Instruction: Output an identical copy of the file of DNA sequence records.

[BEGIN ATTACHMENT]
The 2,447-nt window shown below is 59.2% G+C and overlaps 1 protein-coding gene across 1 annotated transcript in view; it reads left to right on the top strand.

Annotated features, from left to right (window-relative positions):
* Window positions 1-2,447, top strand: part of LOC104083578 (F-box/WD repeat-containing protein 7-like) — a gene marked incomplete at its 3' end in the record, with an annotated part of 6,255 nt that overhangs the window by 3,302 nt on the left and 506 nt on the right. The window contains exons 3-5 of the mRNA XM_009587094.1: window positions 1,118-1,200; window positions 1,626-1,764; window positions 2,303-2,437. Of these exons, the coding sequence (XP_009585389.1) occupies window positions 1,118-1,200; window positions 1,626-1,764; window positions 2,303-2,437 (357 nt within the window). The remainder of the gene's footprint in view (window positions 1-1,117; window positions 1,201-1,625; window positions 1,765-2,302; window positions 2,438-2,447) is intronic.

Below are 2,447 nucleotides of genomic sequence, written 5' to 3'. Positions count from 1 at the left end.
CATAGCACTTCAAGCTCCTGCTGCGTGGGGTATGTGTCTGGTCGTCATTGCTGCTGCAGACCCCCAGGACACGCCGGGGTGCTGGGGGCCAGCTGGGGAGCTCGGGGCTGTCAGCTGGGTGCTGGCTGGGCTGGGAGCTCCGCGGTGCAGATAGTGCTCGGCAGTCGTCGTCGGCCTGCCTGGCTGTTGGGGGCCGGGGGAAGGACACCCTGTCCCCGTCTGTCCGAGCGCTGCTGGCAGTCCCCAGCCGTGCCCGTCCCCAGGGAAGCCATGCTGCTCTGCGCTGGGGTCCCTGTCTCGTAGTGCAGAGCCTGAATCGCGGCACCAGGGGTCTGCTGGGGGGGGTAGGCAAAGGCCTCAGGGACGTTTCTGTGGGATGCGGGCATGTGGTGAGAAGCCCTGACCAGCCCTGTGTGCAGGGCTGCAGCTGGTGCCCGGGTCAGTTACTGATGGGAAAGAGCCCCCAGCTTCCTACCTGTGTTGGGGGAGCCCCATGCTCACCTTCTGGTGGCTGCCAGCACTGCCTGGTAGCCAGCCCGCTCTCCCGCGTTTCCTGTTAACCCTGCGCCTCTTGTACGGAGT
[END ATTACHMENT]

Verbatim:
The 2,447-nt window shown below is 59.2% G+C and overlaps 1 protein-coding gene across 1 annotated transcript in view; it reads left to right on the top strand.

Annotated features, from left to right (window-relative positions):
* Window positions 1-2,447, top strand: part of LOC104083578 (F-box/WD repeat-containing protein 7-like) — a gene marked incomplete at its 3' end in the record, with an annotated part of 6,255 nt that overhangs the window by 3,302 nt on the left and 506 nt on the right. The window contains exons 3-5 of the mRNA XM_009587094.1: window positions 1,118-1,200; window positions 1,626-1,764; window positions 2,303-2,437. Of these exons, the coding sequence (XP_009585389.1) occupies window positions 1,118-1,200; window positions 1,626-1,764; window positions 2,303-2,437 (357 nt within the window). The remainder of the gene's footprint in view (window positions 1-1,117; window positions 1,201-1,625; window positions 1,765-2,302; window positions 2,438-2,447) is intronic.

Below are 2,447 nucleotides of genomic sequence, written 5' to 3'. Positions count from 1 at the left end.
CATAGCACTTCAAGCTCCTGCTGCGTGGGGTATGTGTCTGGTCGTCATTGCTGCTGCAGACCCCCAGGACACGCCGGGGTGCTGGGGGCCAGCTGGGGAGCTCGGGGCTGTCAGCTGGGTGCTGGCTGGGCTGGGAGCTCCGCGGTGCAGATAGTGCTCGGCAGTCGTCGTCGGCCTGCCTGGCTGTTGGGGGCCGGGGGAAGGACACCCTGTCCCCGTCTGTCCGAGCGCTGCTGGCAGTCCCCAGCCGTGCCCGTCCCCAGGGAAGCCATGCTGCTCTGCGCTGGGGTCCCTGTCTCGTAGTGCAGAGCCTGAATCGCGGCACCAGGGGTCTGCTGGGGGGGGTAGGCAAAGGCCTCAGGGACGTTTCTGTGGGATGCGGGCATGTGGTGAGAAGCCCTGACCAGCCCTGTGTGCAGGGCTGCAGCTGGTGCCCGGGTCAGTTACTGATGGGAAAGAGCCCCCAGCTTCCTACCTGTGTTGGGGGAGCCCCATGCTCACCTTCTGGTGGCTGCCAGCACTGCCTGGTAGCCAGCCCGCTCTCCCGCGTTTCCTGTTAACCCTGCGCCTCTTGTACGGAGT